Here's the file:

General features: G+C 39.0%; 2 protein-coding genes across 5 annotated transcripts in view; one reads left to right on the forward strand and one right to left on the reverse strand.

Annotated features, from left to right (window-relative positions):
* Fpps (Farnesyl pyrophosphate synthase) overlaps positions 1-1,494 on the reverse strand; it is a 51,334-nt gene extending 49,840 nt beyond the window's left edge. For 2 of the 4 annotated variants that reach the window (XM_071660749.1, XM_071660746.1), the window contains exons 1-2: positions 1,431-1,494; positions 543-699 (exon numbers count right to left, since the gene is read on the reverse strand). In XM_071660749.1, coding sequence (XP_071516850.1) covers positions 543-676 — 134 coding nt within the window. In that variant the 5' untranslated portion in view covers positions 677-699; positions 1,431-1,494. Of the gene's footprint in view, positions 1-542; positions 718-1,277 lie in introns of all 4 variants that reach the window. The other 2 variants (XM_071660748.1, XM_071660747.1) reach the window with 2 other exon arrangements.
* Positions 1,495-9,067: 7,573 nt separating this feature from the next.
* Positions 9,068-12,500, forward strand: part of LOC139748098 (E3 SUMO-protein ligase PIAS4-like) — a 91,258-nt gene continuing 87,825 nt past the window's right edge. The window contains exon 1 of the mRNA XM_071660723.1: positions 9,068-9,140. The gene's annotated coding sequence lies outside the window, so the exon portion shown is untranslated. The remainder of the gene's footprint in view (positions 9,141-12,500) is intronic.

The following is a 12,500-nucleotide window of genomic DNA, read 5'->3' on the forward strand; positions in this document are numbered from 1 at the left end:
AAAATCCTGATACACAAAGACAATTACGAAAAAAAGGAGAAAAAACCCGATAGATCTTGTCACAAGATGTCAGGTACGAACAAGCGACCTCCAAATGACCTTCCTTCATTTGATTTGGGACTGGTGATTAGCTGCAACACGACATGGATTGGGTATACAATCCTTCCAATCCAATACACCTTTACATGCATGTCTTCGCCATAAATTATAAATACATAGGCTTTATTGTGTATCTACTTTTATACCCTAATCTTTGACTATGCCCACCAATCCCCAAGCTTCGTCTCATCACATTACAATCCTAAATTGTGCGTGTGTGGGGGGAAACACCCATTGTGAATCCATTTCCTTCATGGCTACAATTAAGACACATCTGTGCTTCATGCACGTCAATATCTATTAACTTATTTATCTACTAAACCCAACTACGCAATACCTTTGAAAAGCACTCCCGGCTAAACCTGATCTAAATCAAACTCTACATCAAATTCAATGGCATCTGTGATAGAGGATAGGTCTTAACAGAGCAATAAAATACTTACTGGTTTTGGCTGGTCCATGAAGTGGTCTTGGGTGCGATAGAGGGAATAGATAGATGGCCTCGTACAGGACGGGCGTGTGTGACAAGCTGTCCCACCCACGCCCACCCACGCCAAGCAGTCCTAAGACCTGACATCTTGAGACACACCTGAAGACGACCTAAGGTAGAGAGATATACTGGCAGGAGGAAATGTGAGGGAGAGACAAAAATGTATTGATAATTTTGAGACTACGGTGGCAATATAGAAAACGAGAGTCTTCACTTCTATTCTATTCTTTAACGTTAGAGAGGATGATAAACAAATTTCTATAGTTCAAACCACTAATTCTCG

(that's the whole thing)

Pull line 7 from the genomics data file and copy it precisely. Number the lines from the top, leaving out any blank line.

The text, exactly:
AAAATCCTGATACACAAAGACAATTACGAAAAAAAGGAGAAAAAACCCGATAGATCTTGTCACAAGATGTCAGGTACGAACAAGCGACCTCCAAATGACCTTCCTTCATTTGATTTGGGACTGGTGATTAGCTGCAACACGACATGGATTGGGTATACAATCCTTCCAATCCAATACACCTTTACATGCATGTCTTCGCCATAAATTATAAATACATAGGCTTTATTGTGTATCTACTTTTATACCCTAATCTTTGACTATGCCCACCAATCCCCAAGCTTCGTCTCATCACATTACAATCCTAAATTGTGCGTGTGTGGGGGGAAACACCCATTGTGAATCCATTTCCTTCATGGCTACAATTAAGACACATCTGTGCTTCATGCACGTCAATATCTATTAACTTATTTATCTACTAAACCCAACTACGCAATACCTTTGAAAAGCACTCCCGGCTAAACCTGATCTAAATCAAACTCTACATCAAATTCAATGGCATCTGTGATAGAGGATAGGTCTTAACAGAGCAATAAAATACTTACTGGTTTTGGCTGGTCCATGAAGTGGTCTTGGGTGCGATAGAGGGAATAGATAGATGGCCTCGTACAGGACGGGCGTGTGTGACAAGCTGTCCCACCCACGCCCACCCACGCCAAGCAGTCCTAAGACCTGACATCTTGAGACACACCTGAAGACGACCTAAGGTAGAGAGATATACTGGCAGGAGGAAATGTGAGGGAGAGACAAAAATGTATTGATAATTTTGAGACTACGGTGGCAATATAGAAAACGAGAGTCTTCACTTCTATTCTATTCTTTAACGTTAGAGAGGATGATAAACAAATTTCTATAGTTCAAACCACTAATTCTCG